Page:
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European stock markets slide

European stock markets slide

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European stock markets slid Wednesday after sharp gains the day before, while oil prices drifted to new lows, as investors awaited the outcome of the US Federal Reserve meeting.

Oil prices extended their losses to fresh five-and-a-half-year lows, while the Russian ruble rebounded a bit after its recent plunge against the dollar.

Global markets have been in turmoil this week owing to concerns about the effect of plunging oil prices on energy firms as well as the crude-dependent Russian economy, which is also straining under Western sanctions.

Eyes were on the outcome to the Fed’s two-day meeting, with dealers looking for some guidance over monetary policy amid growing speculation that the central bank will raise interest rates by the middle of 2015.

The prospect of a tighter US monetary policy helped push up dollar, with the euro sliding to $1.2467 in morning trade from $1.2500 late in London on Tuesday.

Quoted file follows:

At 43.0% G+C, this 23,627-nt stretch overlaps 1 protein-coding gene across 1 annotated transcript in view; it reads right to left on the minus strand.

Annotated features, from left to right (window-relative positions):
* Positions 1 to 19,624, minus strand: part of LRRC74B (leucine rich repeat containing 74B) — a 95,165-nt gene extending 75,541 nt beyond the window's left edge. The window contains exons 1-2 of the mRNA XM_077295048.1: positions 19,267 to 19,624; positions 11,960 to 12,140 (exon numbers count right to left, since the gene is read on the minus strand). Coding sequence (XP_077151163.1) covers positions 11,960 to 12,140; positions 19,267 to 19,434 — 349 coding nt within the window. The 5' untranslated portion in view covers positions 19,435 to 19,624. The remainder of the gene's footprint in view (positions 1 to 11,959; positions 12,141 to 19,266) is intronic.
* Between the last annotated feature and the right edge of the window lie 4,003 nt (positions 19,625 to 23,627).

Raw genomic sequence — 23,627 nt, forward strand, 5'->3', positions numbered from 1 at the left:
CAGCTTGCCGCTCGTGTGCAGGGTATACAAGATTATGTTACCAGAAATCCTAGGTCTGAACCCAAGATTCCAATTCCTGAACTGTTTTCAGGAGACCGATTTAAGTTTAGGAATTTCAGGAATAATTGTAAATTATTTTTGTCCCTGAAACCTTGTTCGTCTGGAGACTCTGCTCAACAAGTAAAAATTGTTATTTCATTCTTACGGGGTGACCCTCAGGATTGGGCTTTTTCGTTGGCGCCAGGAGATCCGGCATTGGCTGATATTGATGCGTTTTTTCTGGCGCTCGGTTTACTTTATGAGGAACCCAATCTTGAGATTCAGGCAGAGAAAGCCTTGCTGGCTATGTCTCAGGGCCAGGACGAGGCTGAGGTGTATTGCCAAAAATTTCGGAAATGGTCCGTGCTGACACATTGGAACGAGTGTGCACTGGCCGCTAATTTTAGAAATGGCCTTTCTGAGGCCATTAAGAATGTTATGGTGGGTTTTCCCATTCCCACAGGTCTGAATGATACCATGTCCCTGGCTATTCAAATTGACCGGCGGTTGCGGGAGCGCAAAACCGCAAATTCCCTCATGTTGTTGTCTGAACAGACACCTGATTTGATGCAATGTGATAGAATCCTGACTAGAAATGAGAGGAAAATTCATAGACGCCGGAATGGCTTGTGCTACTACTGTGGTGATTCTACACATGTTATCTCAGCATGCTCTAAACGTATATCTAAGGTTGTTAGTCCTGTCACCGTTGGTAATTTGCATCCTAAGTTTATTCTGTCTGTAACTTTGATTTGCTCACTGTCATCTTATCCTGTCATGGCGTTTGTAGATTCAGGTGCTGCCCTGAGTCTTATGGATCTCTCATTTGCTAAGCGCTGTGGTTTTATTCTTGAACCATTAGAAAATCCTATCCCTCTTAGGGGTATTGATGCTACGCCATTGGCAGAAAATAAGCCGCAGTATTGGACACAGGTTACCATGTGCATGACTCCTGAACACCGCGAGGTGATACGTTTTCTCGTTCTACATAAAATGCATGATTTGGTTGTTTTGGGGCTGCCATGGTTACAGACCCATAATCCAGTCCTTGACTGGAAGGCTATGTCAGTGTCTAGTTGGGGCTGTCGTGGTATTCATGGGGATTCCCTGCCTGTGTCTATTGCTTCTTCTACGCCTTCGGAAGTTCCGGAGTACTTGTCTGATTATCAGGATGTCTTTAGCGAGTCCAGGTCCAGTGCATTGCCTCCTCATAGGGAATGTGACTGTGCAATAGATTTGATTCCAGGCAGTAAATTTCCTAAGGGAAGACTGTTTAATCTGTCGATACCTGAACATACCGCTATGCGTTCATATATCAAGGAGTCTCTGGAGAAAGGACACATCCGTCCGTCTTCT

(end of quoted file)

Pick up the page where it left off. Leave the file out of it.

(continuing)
In early trading, London’s benchmark FTSE 100 index was down 0.74 percent to 6,284.82 points, Frankfurt’s DAX 30 dropped 1.08 percent to 9,460.49 points and in Paris the CAC 40 retreated 0.90 percent to 4,056.45 compared with Tuesday’s close.

US stocks Tuesday finished lower following a topsy-turvy session amid unease over plunging oil prices and a crash in the Russian ruble, traders had said.

– Ruble support –

Russia’s finance ministry was Wednesday selling its foreign currency to support the ruble, a spokeswoman told AFP.

The Russian currency dived 20 percent during trading on Tuesday to 80 against the dollar and 100 to the euro, testing President Vladimir Putin’s ability to ride out both the country’s economic storm and his clash with the West.

The Russian central bank raised its key interest rate to 17.0 percent from 10.5 percent in a bid to prop up the currency, but the move “has failed to stabilise the ruble”, said Sebastien Barbe, head of emerging market research and strategy at Credit Agricole.

The rate rise and plunging oil prices suggest “a meaningful recession next year”, Barbe said in a note to clients.


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